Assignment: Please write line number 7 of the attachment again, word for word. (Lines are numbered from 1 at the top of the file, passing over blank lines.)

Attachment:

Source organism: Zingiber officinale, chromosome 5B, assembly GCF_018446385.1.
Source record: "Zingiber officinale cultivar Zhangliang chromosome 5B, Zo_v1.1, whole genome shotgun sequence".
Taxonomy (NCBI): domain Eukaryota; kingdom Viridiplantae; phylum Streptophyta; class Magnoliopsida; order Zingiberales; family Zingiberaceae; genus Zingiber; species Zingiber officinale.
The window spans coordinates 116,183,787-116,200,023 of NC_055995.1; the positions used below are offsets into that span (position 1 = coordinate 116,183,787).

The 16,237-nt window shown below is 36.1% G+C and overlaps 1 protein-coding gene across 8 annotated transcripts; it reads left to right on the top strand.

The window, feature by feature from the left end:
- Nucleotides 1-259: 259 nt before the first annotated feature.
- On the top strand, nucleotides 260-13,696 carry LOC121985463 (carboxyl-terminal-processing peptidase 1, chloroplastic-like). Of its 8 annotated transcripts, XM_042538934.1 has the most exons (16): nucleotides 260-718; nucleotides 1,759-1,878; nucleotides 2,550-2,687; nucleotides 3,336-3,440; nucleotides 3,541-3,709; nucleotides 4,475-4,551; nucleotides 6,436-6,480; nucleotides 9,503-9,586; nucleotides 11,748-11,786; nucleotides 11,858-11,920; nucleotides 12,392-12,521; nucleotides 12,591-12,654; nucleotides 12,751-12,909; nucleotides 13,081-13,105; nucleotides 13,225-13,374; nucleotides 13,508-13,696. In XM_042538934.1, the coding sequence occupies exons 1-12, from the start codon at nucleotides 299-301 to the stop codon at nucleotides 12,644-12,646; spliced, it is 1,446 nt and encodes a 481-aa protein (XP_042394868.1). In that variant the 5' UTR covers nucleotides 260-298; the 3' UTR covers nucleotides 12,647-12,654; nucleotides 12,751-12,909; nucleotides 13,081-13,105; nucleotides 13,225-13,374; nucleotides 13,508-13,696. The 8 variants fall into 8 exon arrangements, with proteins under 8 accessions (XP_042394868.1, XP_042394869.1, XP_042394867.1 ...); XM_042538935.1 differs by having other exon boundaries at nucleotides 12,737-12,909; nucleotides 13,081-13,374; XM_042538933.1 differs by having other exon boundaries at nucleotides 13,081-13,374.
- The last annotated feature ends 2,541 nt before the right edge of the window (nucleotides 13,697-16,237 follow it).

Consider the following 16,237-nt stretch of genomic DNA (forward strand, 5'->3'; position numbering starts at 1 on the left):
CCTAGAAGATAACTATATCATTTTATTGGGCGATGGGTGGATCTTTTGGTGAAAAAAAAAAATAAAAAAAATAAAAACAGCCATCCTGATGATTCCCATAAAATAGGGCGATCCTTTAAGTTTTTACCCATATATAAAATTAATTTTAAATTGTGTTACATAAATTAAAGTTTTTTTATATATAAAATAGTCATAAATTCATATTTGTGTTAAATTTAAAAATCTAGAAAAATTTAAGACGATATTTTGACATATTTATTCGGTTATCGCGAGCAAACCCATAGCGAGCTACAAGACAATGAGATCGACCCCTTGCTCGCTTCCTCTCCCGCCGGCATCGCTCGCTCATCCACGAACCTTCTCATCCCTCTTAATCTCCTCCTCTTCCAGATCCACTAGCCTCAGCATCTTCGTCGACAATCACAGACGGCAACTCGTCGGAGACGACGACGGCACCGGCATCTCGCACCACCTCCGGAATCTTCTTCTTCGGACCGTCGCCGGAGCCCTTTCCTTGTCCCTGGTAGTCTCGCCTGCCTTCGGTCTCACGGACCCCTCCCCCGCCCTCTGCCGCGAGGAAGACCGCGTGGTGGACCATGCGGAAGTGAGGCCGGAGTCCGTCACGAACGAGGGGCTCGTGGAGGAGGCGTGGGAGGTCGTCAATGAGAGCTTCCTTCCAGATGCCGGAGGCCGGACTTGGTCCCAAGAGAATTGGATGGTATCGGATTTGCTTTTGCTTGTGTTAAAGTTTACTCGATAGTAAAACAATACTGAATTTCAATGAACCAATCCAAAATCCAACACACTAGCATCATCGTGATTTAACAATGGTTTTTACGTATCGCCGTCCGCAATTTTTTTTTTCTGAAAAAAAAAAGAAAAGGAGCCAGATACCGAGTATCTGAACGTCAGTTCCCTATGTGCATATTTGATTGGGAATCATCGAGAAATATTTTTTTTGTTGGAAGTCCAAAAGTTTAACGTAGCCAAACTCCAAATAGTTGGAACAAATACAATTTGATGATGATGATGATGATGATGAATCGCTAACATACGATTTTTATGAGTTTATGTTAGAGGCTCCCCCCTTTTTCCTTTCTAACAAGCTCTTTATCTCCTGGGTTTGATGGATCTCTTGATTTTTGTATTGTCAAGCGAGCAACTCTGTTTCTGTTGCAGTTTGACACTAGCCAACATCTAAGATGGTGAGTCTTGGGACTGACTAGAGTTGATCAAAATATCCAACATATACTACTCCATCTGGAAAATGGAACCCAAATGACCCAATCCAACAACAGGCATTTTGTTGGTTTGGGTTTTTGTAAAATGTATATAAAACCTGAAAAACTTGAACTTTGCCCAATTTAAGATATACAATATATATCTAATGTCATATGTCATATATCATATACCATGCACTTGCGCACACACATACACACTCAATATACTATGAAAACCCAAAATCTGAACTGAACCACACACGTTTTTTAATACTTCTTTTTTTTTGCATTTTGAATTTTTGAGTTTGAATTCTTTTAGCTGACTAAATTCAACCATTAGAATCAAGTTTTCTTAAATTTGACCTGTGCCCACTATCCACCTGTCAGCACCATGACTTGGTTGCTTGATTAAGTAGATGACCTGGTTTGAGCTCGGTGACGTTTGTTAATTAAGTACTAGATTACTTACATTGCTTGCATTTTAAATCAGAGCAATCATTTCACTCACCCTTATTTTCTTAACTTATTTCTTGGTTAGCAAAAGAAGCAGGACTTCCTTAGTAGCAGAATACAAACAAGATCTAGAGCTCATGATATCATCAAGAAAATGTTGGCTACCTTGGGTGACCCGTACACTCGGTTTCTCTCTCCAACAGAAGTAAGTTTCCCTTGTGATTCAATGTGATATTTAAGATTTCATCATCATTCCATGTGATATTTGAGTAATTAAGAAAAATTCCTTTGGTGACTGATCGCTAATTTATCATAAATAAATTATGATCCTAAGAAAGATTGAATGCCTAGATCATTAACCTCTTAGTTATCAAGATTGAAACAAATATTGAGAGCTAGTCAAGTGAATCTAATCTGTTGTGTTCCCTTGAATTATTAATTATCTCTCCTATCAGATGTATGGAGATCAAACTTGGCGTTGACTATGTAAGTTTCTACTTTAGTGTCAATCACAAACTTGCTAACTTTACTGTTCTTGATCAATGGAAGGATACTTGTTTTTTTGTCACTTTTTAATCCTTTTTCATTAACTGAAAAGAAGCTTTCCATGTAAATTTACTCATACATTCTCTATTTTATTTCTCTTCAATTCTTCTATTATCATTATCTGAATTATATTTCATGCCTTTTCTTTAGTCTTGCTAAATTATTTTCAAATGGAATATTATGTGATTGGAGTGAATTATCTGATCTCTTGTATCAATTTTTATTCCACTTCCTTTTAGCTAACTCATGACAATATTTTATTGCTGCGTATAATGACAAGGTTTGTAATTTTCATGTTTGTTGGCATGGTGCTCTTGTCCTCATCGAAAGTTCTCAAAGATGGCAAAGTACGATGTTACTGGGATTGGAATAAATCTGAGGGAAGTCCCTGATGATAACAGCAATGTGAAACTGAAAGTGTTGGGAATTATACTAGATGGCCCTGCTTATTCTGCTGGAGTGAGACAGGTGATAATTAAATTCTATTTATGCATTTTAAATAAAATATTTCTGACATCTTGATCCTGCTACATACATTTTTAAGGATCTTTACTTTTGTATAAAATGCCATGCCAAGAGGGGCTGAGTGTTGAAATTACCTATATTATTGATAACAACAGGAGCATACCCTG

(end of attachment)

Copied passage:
- Nucleotides 1-259: 259 nt before the first annotated feature.